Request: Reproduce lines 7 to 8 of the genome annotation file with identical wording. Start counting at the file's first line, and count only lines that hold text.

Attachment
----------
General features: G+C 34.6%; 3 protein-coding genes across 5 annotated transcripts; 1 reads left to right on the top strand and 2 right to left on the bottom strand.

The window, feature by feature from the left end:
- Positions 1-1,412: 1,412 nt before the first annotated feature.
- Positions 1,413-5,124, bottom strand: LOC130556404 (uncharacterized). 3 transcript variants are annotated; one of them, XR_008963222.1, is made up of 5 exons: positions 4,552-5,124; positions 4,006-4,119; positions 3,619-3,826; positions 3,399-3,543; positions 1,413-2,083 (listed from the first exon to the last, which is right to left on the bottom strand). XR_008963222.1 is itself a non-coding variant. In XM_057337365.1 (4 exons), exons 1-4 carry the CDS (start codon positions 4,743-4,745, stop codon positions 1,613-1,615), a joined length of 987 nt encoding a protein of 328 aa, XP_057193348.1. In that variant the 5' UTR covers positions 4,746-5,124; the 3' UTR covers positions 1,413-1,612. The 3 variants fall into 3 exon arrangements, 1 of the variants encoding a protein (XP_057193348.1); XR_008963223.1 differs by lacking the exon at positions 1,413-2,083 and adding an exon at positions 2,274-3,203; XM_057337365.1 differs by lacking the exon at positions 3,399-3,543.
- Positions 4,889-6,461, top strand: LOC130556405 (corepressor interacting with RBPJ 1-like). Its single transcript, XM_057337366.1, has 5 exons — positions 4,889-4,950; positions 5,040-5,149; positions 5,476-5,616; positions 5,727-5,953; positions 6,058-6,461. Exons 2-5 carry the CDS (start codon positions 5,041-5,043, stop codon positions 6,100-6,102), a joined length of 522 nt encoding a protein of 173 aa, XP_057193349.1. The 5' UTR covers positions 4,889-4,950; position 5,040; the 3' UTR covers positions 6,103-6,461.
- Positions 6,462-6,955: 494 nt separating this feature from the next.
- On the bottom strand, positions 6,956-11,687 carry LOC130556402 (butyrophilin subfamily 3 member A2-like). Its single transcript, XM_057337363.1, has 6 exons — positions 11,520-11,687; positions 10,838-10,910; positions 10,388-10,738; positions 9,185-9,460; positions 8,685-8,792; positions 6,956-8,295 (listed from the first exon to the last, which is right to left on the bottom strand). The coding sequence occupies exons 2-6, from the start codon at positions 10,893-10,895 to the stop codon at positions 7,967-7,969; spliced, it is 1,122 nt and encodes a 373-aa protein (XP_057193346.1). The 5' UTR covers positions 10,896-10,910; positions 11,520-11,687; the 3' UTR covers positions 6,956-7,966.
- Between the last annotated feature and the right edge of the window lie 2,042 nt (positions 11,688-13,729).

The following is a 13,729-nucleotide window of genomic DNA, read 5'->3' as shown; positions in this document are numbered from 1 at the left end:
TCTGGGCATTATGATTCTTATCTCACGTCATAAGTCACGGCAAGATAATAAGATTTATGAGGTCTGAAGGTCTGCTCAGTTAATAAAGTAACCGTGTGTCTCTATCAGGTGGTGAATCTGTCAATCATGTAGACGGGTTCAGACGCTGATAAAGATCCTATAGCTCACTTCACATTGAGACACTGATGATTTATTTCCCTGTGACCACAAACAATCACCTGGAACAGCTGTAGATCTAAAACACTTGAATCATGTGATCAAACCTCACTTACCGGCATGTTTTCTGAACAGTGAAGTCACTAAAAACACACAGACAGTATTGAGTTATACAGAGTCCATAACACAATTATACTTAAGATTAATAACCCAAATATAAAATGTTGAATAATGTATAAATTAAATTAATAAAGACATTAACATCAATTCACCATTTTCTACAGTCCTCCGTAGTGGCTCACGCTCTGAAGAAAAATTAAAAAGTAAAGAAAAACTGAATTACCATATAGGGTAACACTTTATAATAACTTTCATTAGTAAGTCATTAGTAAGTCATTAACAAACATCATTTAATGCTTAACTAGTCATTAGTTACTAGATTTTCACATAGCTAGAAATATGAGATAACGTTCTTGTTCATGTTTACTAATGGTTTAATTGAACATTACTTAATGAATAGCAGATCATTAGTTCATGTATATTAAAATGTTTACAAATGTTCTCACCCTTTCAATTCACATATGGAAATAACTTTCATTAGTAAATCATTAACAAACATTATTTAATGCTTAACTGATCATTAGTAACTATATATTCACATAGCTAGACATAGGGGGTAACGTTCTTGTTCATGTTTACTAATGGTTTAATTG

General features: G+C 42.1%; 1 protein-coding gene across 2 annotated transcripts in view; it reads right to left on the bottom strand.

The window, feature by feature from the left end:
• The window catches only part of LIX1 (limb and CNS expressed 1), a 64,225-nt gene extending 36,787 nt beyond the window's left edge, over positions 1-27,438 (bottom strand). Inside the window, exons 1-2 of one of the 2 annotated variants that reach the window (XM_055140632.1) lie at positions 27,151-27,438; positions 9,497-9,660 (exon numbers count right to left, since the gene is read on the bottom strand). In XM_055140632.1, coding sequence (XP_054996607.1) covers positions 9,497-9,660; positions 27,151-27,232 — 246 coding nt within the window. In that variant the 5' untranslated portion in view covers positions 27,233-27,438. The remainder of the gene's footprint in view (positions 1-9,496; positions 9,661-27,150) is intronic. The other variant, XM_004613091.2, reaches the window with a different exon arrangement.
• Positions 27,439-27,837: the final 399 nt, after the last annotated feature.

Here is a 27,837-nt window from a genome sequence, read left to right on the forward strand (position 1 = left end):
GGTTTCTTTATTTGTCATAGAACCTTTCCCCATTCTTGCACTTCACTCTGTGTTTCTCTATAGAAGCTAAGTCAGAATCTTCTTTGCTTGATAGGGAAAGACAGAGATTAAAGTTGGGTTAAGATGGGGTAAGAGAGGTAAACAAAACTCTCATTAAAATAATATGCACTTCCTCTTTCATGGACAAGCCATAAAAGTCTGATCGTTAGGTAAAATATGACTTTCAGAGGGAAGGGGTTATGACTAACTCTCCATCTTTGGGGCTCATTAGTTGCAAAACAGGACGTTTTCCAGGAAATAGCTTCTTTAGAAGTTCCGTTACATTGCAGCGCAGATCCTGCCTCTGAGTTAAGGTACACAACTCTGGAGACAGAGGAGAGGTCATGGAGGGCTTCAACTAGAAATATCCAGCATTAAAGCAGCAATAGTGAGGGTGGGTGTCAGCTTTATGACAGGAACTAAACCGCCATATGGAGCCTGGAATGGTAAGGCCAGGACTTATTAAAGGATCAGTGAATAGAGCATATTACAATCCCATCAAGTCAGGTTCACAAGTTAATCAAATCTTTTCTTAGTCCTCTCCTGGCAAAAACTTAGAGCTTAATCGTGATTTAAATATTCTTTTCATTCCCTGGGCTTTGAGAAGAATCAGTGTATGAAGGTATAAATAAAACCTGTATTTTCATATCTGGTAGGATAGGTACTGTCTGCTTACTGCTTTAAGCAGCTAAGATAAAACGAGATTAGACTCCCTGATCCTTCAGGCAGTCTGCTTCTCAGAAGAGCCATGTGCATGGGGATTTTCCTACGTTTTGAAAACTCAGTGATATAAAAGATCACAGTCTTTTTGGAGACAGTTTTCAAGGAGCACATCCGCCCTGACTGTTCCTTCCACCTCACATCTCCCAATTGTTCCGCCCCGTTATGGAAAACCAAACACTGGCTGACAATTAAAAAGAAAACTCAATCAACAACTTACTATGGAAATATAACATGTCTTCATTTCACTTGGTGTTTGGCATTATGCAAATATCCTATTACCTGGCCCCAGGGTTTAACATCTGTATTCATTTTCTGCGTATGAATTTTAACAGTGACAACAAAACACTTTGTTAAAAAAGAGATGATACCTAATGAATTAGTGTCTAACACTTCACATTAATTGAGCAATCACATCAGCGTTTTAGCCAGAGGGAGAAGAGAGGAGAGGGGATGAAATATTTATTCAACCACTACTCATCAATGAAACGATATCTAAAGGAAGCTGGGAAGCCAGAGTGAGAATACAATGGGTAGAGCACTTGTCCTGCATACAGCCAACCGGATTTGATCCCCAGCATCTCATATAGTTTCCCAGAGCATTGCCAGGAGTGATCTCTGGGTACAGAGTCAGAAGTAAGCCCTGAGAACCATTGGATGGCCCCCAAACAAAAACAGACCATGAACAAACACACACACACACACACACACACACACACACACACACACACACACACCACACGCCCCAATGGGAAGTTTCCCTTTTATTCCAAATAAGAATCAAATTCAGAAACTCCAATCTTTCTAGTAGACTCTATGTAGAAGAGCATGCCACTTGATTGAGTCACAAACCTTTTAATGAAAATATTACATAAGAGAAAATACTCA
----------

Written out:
- On the bottom strand, positions 6,956-11,687 carry LOC130556402 (butyrophilin subfamily 3 member A2-like). Its single transcript, XM_057337363.1, has 6 exons — positions 11,520-11,687; positions 10,838-10,910; positions 10,388-10,738; positions 9,185-9,460; positions 8,685-8,792; positions 6,956-8,295 (listed from the first exon to the last, which is right to left on the bottom strand). The coding sequence occupies exons 2-6, from the start codon at positions 10,893-10,895 to the stop codon at positions 7,967-7,969; spliced, it is 1,122 nt and encodes a 373-aa protein (XP_057193346.1). The 5' UTR covers positions 10,896-10,910; positions 11,520-11,687; the 3' UTR covers positions 6,956-7,966.
- Between the last annotated feature and the right edge of the window lie 2,042 nt (positions 11,688-13,729).